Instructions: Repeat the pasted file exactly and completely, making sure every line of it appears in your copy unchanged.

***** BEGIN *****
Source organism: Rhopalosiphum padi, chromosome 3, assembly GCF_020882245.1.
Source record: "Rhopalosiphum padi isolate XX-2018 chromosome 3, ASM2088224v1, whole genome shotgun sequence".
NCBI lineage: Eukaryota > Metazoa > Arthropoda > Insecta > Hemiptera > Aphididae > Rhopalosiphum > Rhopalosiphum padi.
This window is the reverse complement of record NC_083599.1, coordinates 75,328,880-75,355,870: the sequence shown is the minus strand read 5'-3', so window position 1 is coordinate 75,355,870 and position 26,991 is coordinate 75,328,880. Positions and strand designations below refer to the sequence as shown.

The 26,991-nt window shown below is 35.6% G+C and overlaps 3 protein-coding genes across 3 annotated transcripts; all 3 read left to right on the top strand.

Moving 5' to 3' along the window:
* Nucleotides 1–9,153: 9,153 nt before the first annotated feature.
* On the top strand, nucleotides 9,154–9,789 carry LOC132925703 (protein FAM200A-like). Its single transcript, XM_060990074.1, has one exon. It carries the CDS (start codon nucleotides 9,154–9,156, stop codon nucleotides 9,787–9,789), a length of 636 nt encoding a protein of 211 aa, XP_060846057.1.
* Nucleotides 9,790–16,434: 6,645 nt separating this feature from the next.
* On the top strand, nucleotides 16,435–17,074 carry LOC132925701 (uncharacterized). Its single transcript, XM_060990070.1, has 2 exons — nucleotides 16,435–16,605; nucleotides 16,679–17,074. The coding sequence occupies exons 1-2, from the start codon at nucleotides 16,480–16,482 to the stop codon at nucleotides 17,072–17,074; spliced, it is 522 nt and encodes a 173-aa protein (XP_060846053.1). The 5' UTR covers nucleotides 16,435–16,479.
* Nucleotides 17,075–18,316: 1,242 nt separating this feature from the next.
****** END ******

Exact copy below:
Source organism: Rhopalosiphum padi, chromosome 3, assembly GCF_020882245.1.
Source record: "Rhopalosiphum padi isolate XX-2018 chromosome 3, ASM2088224v1, whole genome shotgun sequence".
NCBI lineage: Eukaryota > Metazoa > Arthropoda > Insecta > Hemiptera > Aphididae > Rhopalosiphum > Rhopalosiphum padi.
This window is the reverse complement of record NC_083599.1, coordinates 75,328,880-75,355,870: the sequence shown is the minus strand read 5'-3', so window position 1 is coordinate 75,355,870 and position 26,991 is coordinate 75,328,880. Positions and strand designations below refer to the sequence as shown.

The 26,991-nt window shown below is 35.6% G+C and overlaps 3 protein-coding genes across 3 annotated transcripts; all 3 read left to right on the top strand.

Moving 5' to 3' along the window:
* Nucleotides 1–9,153: 9,153 nt before the first annotated feature.
* On the top strand, nucleotides 9,154–9,789 carry LOC132925703 (protein FAM200A-like). Its single transcript, XM_060990074.1, has one exon. It carries the CDS (start codon nucleotides 9,154–9,156, stop codon nucleotides 9,787–9,789), a length of 636 nt encoding a protein of 211 aa, XP_060846057.1.
* Nucleotides 9,790–16,434: 6,645 nt separating this feature from the next.
* On the top strand, nucleotides 16,435–17,074 carry LOC132925701 (uncharacterized). Its single transcript, XM_060990070.1, has 2 exons — nucleotides 16,435–16,605; nucleotides 16,679–17,074. The coding sequence occupies exons 1-2, from the start codon at nucleotides 16,480–16,482 to the stop codon at nucleotides 17,072–17,074; spliced, it is 522 nt and encodes a 173-aa protein (XP_060846053.1). The 5' UTR covers nucleotides 16,435–16,479.
* Nucleotides 17,075–18,316: 1,242 nt separating this feature from the next.